Love summer camping? Try something new!
Make a plan, grab the family and your gear, and head out for an unforgettable local winter adventure.
If you’re a fan of summer camping – and really, who isn’t – why not embark on a different sort of family adventure this season and give winter camping a try.
While you might hesitate at first, you should know winter camping has so much to offer: the parks in the Ottawa-Gatineau area, and in Ontario for that matter, are gorgeous in winter, covered in fresh snow, with clean, crisp air and a feeling of tranquility.
Experience the quiet beauty of an early-morning ski or snowshoe on a winter trail. Or enjoy some quality family time outdoors exploring nature. Look for animal tracks. Listen for birds. And revel in the quiet and solitude.
Locally, you can camp during the winter near Philippe Lake in the northern section of Gatineau Park, which offers five campsites: three individual sites and two group sites, for camping in tents only. The winter camping season runs until April 15.
You can do it the old-fashioned way, pitching a tent or building a snow shelter, or rent one of a number of shelters specially designed for spending the night in the middle of the wilderness in the middle of winter.
Gatineau Park offers four-season tents (up to four people each), cabins (between six and 17), and yurts, which are large, round tents made of cloth and wood, originally designed in Central Asia, and can accommodate up to six people each.
Please note: there’s no electricity or plumbing, and the only way to get to these winter shelters is by skis or snowshoes.
For more information on winter camping in Gatineau Park, visit www.ncc-ccn.gc.ca/places-to-visit/gatineau-park/ready-to-camp-lodgings-winter.
Meanwhile, the Ontario Parks website offers plenty of handy tips to make your family winter camping trip a safe and awesome experience:
If you can, go with one or more people who are experienced. Or take a winter camping workshop to learn the basics, including trip planning, equipment details and safety.
BE SURE TO PLAN AHEAD
Check to make sure your favourite park is open for winter camping, as well as for weather and ice conditions and whether there is cellphone coverage.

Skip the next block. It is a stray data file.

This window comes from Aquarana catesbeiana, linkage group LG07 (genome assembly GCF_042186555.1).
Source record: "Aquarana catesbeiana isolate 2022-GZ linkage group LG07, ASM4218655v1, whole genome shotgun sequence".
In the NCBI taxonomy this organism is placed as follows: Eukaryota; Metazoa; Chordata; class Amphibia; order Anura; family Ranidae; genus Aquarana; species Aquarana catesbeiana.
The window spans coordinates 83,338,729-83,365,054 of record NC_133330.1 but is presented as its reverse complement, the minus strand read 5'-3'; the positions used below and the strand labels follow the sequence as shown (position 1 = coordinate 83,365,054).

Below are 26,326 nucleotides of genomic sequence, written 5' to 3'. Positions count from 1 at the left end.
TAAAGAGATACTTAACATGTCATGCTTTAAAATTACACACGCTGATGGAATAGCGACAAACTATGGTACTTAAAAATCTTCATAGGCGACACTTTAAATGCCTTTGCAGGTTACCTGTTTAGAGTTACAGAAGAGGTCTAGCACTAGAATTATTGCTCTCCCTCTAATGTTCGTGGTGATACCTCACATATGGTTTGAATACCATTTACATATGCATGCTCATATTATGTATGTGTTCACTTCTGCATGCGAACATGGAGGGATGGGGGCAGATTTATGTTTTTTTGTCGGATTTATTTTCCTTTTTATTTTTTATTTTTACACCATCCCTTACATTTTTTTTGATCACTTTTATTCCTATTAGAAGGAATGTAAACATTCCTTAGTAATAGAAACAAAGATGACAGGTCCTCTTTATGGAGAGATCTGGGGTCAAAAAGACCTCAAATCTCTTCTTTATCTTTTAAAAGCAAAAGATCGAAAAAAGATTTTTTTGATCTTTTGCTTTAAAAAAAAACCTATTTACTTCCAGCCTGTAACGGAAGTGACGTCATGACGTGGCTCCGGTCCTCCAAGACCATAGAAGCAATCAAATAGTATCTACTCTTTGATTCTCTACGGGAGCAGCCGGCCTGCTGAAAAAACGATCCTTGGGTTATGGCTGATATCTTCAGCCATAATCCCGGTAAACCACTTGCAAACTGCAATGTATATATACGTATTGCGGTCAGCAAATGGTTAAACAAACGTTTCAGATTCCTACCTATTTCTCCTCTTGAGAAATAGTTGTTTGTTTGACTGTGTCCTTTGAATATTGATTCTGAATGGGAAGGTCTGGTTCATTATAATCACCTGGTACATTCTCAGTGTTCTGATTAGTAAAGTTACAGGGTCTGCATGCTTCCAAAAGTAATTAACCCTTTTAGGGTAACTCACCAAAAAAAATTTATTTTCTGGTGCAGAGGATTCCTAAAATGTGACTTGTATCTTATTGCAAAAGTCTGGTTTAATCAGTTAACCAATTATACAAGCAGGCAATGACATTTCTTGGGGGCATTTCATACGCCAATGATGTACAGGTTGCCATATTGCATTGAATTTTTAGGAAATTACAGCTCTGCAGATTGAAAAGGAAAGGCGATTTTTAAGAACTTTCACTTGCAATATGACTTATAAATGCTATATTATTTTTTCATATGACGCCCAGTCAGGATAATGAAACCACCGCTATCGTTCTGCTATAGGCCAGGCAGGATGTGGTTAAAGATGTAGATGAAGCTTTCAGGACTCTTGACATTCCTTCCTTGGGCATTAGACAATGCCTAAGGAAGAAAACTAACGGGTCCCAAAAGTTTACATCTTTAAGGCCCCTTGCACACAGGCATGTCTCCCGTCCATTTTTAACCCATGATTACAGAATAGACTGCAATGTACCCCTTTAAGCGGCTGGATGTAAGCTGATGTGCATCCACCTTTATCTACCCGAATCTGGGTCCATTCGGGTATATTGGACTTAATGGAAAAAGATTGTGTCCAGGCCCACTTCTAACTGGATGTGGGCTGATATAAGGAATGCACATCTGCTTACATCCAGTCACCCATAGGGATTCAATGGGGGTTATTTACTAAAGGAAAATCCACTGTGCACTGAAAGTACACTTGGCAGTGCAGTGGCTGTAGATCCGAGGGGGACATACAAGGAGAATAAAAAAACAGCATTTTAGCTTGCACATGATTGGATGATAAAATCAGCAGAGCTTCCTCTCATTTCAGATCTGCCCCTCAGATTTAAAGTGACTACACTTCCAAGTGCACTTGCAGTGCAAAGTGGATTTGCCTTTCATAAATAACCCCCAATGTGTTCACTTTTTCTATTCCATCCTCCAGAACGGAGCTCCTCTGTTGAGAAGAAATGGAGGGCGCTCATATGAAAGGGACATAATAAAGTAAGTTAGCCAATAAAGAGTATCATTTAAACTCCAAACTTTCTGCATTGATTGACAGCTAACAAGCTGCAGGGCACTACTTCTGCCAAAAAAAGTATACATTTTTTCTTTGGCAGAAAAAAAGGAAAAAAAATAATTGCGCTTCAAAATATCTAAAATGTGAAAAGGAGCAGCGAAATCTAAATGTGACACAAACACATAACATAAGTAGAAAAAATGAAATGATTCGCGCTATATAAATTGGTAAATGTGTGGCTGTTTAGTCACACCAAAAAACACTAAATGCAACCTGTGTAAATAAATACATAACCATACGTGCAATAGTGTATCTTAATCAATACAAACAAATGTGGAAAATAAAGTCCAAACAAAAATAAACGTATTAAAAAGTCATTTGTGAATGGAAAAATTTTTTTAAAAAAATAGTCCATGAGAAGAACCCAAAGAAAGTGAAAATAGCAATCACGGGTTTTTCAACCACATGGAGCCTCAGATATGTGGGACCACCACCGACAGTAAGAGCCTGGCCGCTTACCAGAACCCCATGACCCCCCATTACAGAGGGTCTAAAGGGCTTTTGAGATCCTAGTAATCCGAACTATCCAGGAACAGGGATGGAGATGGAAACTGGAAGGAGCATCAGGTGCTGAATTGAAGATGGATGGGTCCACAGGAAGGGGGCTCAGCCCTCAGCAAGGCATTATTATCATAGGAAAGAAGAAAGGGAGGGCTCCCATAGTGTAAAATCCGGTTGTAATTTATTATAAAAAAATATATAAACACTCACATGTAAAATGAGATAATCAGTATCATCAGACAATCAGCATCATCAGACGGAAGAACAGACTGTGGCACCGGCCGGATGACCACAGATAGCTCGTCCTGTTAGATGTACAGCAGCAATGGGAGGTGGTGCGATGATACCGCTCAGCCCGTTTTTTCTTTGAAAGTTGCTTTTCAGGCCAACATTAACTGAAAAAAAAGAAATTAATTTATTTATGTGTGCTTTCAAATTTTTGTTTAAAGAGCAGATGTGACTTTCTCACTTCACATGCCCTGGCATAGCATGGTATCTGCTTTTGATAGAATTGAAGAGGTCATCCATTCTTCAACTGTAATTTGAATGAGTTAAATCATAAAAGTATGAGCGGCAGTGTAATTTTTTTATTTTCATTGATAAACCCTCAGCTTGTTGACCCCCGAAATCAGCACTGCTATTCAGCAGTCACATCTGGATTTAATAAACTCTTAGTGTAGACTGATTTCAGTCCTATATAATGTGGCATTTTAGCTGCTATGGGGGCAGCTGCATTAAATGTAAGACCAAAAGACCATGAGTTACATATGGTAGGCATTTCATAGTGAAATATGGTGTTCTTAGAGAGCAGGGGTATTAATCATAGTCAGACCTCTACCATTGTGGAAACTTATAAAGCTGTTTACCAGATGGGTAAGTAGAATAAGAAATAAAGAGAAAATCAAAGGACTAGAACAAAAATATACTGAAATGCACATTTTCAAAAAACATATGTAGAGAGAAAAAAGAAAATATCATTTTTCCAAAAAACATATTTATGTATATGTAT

CREATE AN ITINERARY
*IMPORTANT: Leave your itinerary, with full details on your trip route (including campsite numbers), start date and expected time/date of return, with a trusted friend or family member.
DON’T FORGET NOURISHMENT
Make sure you bring hearty food you can reheat quickly, such as stews, soups, mac & cheese, and meat pies, as well as your favourite snacks like granola bars and lots of hot chocolate!
*IMPORTANT: Make sure you stay well hydrated at all times.
DON’T FORGET THESE CRUCIAL ITEMS
You’ll need a four-season tent, a sleeping bag (rated to at least -15C), a mattress or pad, a cook stove and a first aid kit, as well as a waterproof backpack to hold your food, cooking utensils, a plastic mug, spoon and bowl, toiletries, headlamp or flashlight and batteries, pocket knife, matches and candle, and clothes.
Staying dry is paramount. Make sure you bring clothes to put on in layers, as well as nighttime fun activities such as a book, magazine, deck of cards and some fun games.
Introduce yourself to the park office staff as you register, give them your itinerary and pick up your camping permits and grab info about which trails / rinks are open, where to spot winter wildlife and whether any winter programs are running.
Arrive in plenty of time to get to your site and get set up while there’s still daylight.
SAFETY, SAFETY, SAFETY
When you set out in the morning, make sure you’ve got a detailed map of the park, a first aid kit, waterproof matches, extra sweater, wind-proof outer shell, mitts, hats, socks, flashlight, liquids and high-energy snacks. *Don’t forget your cellphone!
For more information, visit www.ontarioparks.com/parksblog/winter-camping-101.